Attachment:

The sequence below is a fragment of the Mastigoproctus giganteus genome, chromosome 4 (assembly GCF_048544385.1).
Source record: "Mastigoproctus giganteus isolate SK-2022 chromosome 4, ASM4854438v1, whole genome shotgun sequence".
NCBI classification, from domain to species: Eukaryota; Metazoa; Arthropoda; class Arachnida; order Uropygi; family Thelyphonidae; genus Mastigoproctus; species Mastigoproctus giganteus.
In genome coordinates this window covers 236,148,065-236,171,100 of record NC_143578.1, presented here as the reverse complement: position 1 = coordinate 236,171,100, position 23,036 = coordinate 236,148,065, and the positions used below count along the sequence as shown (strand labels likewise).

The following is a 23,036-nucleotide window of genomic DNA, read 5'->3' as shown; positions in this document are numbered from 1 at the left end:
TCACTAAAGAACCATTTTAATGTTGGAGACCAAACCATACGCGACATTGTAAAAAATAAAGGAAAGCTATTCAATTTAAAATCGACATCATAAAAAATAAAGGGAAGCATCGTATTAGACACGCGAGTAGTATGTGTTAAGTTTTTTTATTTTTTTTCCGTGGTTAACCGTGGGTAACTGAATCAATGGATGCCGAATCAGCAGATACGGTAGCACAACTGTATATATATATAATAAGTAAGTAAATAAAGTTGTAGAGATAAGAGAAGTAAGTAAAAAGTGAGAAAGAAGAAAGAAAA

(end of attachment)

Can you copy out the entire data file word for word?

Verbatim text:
The sequence below is a fragment of the Mastigoproctus giganteus genome, chromosome 4 (assembly GCF_048544385.1).
Source record: "Mastigoproctus giganteus isolate SK-2022 chromosome 4, ASM4854438v1, whole genome shotgun sequence".
NCBI classification, from domain to species: Eukaryota; Metazoa; Arthropoda; class Arachnida; order Uropygi; family Thelyphonidae; genus Mastigoproctus; species Mastigoproctus giganteus.
In genome coordinates this window covers 236,148,065-236,171,100 of record NC_143578.1, presented here as the reverse complement: position 1 = coordinate 236,171,100, position 23,036 = coordinate 236,148,065, and the positions used below count along the sequence as shown (strand labels likewise).

The following is a 23,036-nucleotide window of genomic DNA, read 5'->3' as shown; positions in this document are numbered from 1 at the left end:
TCACTAAAGAACCATTTTAATGTTGGAGACCAAACCATACGCGACATTGTAAAAAATAAAGGAAAGCTATTCAATTTAAAATCGACATCATAAAAAATAAAGGGAAGCATCGTATTAGACACGCGAGTAGTATGTGTTAAGTTTTTTTATTTTTTTTCCGTGGTTAACCGTGGGTAACTGAATCAATGGATGCCGAATCAGCAGATACGGTAGCACAACTGTATATATATATAATAAGTAAGTAAATAAAGTTGTAGAGATAAGAGAAGTAAGTAAAAAGTGAGAAAGAAGAAAGAAAA